Vi­rat Kohli and team play con­fi­dently. Bharat Sun­dare­san asks: will it help them win away?

Un­der Vi­rat Kohli, In­dia has adopted a more as­sertive ap­proach to its cricket. But as Bharat Sun­dare­san asks, will their con­fi­dence be val­i­dated by a big Test se­ries vic­tory away from home?

On Septem­ber 5, Tim Paine was quoted in a news­pa­per on how his play­ers were work­ing to­wards be­com­ing “bet­ter peo­ple” and mak­ing their coun­try­men proud by be­ing “Aus­tralia’s team”. Co­in­ci­den­tally on the same day, a few hours later, In­dian coach Ravi Shas­tri would in­sist in a press con­fer­ence at Lon­don that his team had played bet­ter away from home than any of their pre­de­ces­sors in the “last 15 years”.

The two state­ments, un­re­lated as they might have been, that emerged from the two camps were how­ever sig­nif­i­cant. They vividly show­cased the re­spec­tive mind­sets and en­deav­ours of the two teams. In many ways, they also were in­dica­tive of the role-re­ver­sal that seems to have taken place over the last 10 months or so. Here was an Aus­tralian cap­tain reek­ing of mod­esty and ask­ing his play­ers to fol­low suit. And there was a for­mer In­dian cap­tain talk­ing up his team, with all the brag­gado­cio and bravura so stereo­typ­i­cal of Aussie teams of the past, de­spite them hav­ing lost yet an­other im­por­tant se­ries away from home.

And it will be this un­prece­dented clash of in­verted cul­tures that will light up the up­com­ing Aus­tralian sum­mer. Vi­rat Kohli will lead an In­dian team that prides it­self on be­ing “in-your-face”, on be­ing driven by “in­tent” on and off the field, and one that is vo­cally “des­per­ate” to win over­seas. Iron­i­cally, it’ll come at a time when Aus­tralian cricket is un­der­go­ing an at­ti­tu­di­nal meta­mor­pho­sis, which is based around play­ing down, even if only slightly, those very at­tributes that de­fined them till the ball-tam­per­ing scan­dal, and now de­fine their vis­i­tors who ar­rive in Novem­ber. It prom­ises to be a bat­tle be­tween “Aus­tralia’s team” and a very “Aus­tralian” In­dian team.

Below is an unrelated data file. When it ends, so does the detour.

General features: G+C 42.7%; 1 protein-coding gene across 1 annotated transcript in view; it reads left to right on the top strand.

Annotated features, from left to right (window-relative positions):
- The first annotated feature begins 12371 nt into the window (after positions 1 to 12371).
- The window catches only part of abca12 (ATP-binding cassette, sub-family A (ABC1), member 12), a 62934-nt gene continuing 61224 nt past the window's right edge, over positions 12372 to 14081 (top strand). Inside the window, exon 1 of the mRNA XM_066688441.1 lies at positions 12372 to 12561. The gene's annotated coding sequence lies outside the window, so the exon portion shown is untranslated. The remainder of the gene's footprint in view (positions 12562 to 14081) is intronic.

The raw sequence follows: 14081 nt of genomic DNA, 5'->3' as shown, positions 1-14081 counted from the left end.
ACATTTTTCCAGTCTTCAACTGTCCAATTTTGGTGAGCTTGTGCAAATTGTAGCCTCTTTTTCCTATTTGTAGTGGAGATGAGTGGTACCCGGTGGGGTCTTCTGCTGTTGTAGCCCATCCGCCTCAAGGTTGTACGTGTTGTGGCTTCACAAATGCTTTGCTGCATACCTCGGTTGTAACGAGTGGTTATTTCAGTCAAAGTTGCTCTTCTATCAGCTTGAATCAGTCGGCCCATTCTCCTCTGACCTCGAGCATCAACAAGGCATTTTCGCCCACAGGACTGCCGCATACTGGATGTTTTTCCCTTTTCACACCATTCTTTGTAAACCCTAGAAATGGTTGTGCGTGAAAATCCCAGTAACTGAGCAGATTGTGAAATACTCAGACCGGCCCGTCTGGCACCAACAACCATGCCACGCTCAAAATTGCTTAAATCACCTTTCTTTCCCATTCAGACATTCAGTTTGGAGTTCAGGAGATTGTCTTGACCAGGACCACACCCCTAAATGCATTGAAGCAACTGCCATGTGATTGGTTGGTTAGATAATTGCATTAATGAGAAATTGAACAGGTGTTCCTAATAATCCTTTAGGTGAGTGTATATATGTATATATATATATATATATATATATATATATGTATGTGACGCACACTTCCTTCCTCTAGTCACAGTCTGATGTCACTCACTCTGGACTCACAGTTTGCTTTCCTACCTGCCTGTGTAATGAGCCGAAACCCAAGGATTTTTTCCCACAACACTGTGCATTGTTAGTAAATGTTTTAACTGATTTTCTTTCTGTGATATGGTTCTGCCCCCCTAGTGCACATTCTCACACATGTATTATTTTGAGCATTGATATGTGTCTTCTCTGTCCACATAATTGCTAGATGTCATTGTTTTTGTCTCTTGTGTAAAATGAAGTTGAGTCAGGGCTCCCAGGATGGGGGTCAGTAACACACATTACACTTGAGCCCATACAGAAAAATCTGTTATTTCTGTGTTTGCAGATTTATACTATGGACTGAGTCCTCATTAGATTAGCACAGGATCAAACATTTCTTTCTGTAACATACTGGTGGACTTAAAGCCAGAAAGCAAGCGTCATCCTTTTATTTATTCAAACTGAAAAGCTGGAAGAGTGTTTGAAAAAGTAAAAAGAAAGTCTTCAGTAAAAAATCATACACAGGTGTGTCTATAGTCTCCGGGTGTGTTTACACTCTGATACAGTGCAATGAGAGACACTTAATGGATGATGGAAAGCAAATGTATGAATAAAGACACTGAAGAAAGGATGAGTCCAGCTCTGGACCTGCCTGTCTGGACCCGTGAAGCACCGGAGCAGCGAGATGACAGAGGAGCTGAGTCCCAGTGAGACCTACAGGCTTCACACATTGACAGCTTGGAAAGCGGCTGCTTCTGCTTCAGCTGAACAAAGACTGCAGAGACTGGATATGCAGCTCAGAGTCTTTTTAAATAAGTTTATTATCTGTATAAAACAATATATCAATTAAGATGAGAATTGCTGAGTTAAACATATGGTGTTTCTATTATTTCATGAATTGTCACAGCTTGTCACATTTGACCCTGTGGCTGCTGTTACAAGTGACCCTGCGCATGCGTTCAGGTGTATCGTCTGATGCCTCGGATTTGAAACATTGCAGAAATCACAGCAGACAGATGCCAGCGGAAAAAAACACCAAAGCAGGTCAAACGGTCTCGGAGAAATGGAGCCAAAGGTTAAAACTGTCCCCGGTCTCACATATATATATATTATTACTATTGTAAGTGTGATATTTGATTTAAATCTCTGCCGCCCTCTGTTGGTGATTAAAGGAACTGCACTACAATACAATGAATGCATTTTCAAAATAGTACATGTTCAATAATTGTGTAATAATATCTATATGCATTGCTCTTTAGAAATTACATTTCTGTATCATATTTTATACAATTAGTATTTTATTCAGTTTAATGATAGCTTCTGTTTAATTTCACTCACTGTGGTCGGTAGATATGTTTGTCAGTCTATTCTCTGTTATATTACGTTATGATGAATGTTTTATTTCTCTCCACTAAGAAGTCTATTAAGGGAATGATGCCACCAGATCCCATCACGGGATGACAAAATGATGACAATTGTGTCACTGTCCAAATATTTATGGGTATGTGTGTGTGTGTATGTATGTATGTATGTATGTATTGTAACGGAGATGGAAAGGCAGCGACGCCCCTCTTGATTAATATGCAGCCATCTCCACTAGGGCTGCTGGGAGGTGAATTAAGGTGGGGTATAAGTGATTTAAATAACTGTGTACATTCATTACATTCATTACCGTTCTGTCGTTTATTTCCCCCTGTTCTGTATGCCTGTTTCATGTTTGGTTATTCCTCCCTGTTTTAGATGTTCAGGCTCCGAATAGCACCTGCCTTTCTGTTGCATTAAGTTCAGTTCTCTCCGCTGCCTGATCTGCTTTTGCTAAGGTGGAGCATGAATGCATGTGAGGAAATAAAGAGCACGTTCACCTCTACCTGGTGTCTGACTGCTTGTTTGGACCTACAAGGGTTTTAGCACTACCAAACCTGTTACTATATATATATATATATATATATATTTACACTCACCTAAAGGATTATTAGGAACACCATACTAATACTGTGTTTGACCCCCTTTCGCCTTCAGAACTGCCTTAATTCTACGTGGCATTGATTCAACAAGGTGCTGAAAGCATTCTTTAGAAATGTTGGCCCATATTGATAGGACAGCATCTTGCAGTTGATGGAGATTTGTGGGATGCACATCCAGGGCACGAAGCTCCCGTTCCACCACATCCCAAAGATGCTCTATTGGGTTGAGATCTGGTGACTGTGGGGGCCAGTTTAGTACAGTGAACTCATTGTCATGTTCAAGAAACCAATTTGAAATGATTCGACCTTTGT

It’s an Aussie team that will be ob­vi­ously weak­ened by the ab­sence of Steve Smith and David Warner, who four years ago were scor­ing cen­turies for fun against this very same In­dian at­tack. The lack of bat­ting might in the Aussie camp will give In­dia hope of a maiden se­ries tri­umph. But Kohli & Co have gone into their last two big away tours un­der the same premise – that the home team are at their weak­est ever and are hence ripe for the tak­ing. South Africa and Eng­land too had their own bat­ting wor­ries, and to an ex­tent they were ex­posed by In­dia’s new­found fast-bowl­ing prow­ess. But the In­dian bats­men didn’t back their bowlers enough and both se­ries were lost with a Test to spare, bury­ing talks of this be­ing In­dia’s “best chance” in both cases.

So the In­di­ans will know that

their op­po­si­tion’s per­ceived weak­ness could well be a draw­back for them, con­sid­er­ing the ex­pec­ta­tions it breeds among their sup­port­ers and their own play­ers. In­dia has been ranked

No.1 in Tests for a while now. But with no over­seas se­ries wins – save ones in the Caribbean and Sri Lanka – of note in their grasp, they are presently akin to a top-ranked ten­nis player who’s fal­tered at the Grand Slams, as far as their de­trac­tors are con­cerned any­way.

This is also one se­ries that this bunch un­der Kohli and Shas­tri wouldn’t want to lose. Not after the “brain fades” and abun­dance of con­tro­versy dur­ing Aus­tralia’s tour to In­dia in early 2017. The In­dian camp them­selves suf­fered a few brain fades in terms of se­lec­tion on the tour to